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Packing a nutritionally balanced lunch that your kids will actually eat can feel like shitty business at times – once you think you’ve got your lunch game locked up, the day is the day they go after the elaborate bento box Coming home that you have packed intact.

As parents, we feel responsible for the health of our children and that understandably means a lot of stress about what they or don’t eat.

“Your job as parents is to offer healthy, nutritious foods on a consistent schedule as often as possible,” said Aubrey Phelps, a functional perinatal and pediatric nutritionist. “But it’s up to your child to decide what to do with you.”

The best way to become a happy, healthy eater is to keep offering your child what you ideally want to eat – and not take it personally if they choose not to eat it. At school lunch, Phelps recommends keeping it simple: “Focusing on certain vitamins or minerals can miss the big picture,” she said.

If you use the following macronutrient formula to package your kids ‘lunch and vary each one’ s sources, you are almost guaranteed to have a healthy, balanced meal that will keep them focused and energized at school.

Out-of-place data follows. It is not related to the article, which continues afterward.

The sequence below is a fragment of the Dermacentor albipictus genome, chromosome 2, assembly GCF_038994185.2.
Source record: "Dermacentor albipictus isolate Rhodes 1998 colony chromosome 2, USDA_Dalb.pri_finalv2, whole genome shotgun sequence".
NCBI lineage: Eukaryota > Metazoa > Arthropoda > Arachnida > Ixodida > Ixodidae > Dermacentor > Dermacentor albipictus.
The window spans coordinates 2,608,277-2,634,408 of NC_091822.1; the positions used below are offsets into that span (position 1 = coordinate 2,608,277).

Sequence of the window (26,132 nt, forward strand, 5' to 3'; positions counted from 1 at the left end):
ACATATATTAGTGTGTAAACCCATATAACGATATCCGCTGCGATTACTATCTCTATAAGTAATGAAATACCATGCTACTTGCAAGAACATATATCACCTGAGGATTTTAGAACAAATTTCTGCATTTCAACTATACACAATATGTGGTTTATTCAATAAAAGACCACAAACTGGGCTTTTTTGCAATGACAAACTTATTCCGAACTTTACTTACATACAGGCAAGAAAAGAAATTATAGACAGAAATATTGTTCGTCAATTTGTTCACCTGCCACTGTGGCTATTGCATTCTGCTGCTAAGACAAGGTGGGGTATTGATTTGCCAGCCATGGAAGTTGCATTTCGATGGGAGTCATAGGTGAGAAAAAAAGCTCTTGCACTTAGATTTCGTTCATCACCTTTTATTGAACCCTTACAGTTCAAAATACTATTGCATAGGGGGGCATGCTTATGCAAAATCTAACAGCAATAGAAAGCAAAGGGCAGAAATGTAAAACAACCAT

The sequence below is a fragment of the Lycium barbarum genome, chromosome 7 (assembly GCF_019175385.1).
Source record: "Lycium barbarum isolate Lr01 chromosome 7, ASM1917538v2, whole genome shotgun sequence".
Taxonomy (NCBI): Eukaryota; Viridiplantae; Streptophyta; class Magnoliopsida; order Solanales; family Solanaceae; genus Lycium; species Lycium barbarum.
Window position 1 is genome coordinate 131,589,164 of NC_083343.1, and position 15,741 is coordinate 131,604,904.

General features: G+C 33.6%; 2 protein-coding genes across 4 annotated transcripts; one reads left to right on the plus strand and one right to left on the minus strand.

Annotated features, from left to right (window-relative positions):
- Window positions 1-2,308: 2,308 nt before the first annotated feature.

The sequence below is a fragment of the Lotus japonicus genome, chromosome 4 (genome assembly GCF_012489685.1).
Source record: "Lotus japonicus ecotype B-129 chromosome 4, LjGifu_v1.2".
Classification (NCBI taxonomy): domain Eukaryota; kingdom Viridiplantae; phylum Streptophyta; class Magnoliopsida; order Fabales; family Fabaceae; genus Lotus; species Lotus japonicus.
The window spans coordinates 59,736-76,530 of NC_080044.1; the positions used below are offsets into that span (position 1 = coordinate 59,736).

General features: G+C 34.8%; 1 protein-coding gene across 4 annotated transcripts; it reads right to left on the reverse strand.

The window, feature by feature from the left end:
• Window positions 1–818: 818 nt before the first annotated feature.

The formula

50% vegetables and fruits

25% lean protein and healthy fats

25% starch or whole grain products

+ Liquids

The ideal formula for school lunches is often called. designated the plate method – a visual representation of what a well-rounded meal looks like.

“Every child needs a healthy balance of macronutrients (protein, carbohydrates, fat) and vitamins and minerals”, Nicole Avena, a New York-based health psychologist and author of What to feed your baby and toddler said HuffPost. “The plate method helps ensure that no nutrient overwhelms the rest.”